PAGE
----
Barnaby Mayne is a wealthy creature of 18th-century England: a collector of hundreds of specimens of plants and animals from around the world discovered by explorers and adventurers of the day. When he's found dead in his elegant London home, St. Louis author Hart spins a richly imaginative mystery of strange people of means and their obsessions. (Minotaur)
"Deacon King Kong" by James McBride
The narrative flows seamlessly from buoyant and comical Black jive to somber, pitch-perfect descriptions of the histories and hard lives of 1969 Brooklynites, many with nicknames: Hot Sausage, the Elephant, Lightbulb. Sportcoat (aka Deacon King Kong) is a hooch-loving older man whose unlikely shooting of a drug dealer opens the novel. (Riverhead)
“The Girl With the Louding Voice” by Abi Daré
In a harrowing coming-of-age story, Adunni, a 14-year-old Nigerian girl, is sold off by her alcoholic father to become the third wife of a taxi driver. There and beyond she endures abuse and degradation, but her unwavering spirit, courage and ambition to get an education and become “somebody of value” will have you rooting for the young girl as she fights to escape her lot. Abi Dare’s debut novel, told in Adunni’s broken English dialect, shines a light on the abuse and lack of opportunities young girls suffer in the toxic patriarchal society of the African nation. (Dutton)
“The Henna Artist” by Alka Joshi
In her debut novel, Joshi paints a vibrant picture of the culture, traditions and nearly insurmountable challenges of working-class women in 1950s India. Lakshmi has escaped an abusive husband — a man her parents arranged for her to marry when she was 15. Thirteen years later, she is living in the city of Jaipur, India, and she has established herself as a highly requested henna artist to wealthy women. Her dream of an independent life is close to reality when a sister she didn’t know she had shows up, upending both of their lives. (HarperCollins)
"Homeland Elegies" by Ayad Akhtar
The award-winning playwright (“Disgraced”) and novelist (“American Dervish”) blends autobiography with fiction in a story of a Muslim man and his immigrant parents as “the other” in post-Sept. 11 America. (Little, Brown)
“The Mirror & the Light” by Hilary Mantel
It's the long-awaited (eight years in the making), beautifully written third and final volume in Mantel’s “Wolf Hall” trilogy. The book's middle section is too long, but the late years of its fascinating subject, Thomas Cromwell, make for compulsive reading. The novel deserved to land Mantel her third Booker prize. (Henry Holt)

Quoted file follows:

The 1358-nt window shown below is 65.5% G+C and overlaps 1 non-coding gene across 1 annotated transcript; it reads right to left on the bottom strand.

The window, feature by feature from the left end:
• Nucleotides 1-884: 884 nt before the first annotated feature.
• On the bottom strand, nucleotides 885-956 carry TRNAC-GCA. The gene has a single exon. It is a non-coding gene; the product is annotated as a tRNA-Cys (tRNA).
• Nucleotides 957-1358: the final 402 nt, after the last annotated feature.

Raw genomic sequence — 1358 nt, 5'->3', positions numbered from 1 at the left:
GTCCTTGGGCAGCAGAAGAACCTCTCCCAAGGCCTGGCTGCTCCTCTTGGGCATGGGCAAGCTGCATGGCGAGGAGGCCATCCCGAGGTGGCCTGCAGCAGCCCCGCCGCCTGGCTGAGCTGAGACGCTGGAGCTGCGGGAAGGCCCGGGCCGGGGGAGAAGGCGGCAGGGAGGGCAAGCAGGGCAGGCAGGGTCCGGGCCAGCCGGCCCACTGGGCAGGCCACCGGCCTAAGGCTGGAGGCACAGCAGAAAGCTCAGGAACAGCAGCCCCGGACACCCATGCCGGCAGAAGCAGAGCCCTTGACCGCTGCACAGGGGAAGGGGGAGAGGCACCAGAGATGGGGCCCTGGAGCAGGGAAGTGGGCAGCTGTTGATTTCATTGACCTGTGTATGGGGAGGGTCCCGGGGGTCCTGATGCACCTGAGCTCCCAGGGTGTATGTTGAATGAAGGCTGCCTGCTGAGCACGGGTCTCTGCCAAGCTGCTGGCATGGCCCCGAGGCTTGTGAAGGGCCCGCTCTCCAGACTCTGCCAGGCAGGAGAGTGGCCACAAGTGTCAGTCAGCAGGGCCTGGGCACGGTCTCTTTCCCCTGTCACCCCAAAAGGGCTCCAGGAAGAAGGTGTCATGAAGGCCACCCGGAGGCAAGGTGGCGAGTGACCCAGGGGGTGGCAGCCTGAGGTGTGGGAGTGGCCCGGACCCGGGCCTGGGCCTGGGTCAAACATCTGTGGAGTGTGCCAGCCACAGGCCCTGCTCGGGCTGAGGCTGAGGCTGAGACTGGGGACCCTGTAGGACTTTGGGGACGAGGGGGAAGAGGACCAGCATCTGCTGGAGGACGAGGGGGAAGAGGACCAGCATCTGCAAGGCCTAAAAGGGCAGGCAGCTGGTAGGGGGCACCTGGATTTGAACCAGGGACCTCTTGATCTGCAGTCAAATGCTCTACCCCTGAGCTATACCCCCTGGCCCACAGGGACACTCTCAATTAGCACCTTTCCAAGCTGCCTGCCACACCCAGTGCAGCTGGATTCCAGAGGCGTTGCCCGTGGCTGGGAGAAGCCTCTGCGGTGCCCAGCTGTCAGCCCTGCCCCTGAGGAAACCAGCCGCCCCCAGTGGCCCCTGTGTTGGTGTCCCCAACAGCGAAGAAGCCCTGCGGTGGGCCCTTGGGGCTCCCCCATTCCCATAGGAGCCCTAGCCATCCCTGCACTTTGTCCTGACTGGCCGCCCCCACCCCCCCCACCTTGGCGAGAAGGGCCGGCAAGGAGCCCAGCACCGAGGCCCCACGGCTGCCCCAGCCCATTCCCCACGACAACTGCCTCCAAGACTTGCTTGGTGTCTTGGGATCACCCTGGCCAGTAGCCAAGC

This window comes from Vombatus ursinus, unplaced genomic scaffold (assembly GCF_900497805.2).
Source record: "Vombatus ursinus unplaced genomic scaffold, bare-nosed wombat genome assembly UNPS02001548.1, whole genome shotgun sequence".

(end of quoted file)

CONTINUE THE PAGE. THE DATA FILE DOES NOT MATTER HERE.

“The Pull of the Stars” by Emma Donoghue
A timely novel published in the midst of our current pandemic, “The Pull of the Stars” takes place over three days of the life of nurse Julia Power. In 1918 Ireland, doubly hit by World War I and the deadly flu, she cares for pregnant patients who have the disease. Her “maternity ward” is actually a supply closet converted to keep the women quarantined. The novel can be bleak, but is also uplifting, with compassionate women who rise above the ugliness. (Little, Brown)
“St. Francis of Dogtown” by Wm. Stage
A story that delights and depresses, that lifts many a stein and drops many a curse, Stage tells a fast-paced tale of murder and mayhem. Trouble rises when process server Francis Lenihan delivers a summons at a Jefferson County house where a woman has just been murdered. (Floppinfish)
"The Searcher" by Tana French
There’s less suspense here than in French’s earlier novels. However, readers who share her interest in exploring the lives of flawed and compelling characters will find much to love in the atmospheric story of a retired cop who moves to Ireland for relaxation, only to be asked to find a missing teen. (Viking)
"Scattered Lights," stories by Steve Wiegenstein
Set in the Ozarks, these contemporary stories are touching vignettes of life in the small towns that dot outstate Missouri. Combining spare but elegant language with the life in small towns — placid on the surface but with universal emotions simmering underneath — it provides an understated but undeniable impression, something a reader can remember and ponder long after the book is closed. (Cornerpost Press)
"Transcendent Kingdom" by Yaa Gyasi
Featuring a woman who forges a path in science while living with her ailing mother, a symbol of their shared religious past, Gyasi's second novel is not as sweeping as her popular "Homegoing." But she deftly weaves themes of addiction, faith and reconciliation into an intimate story about how life is a balance of trust and empirical proof. (Knopf)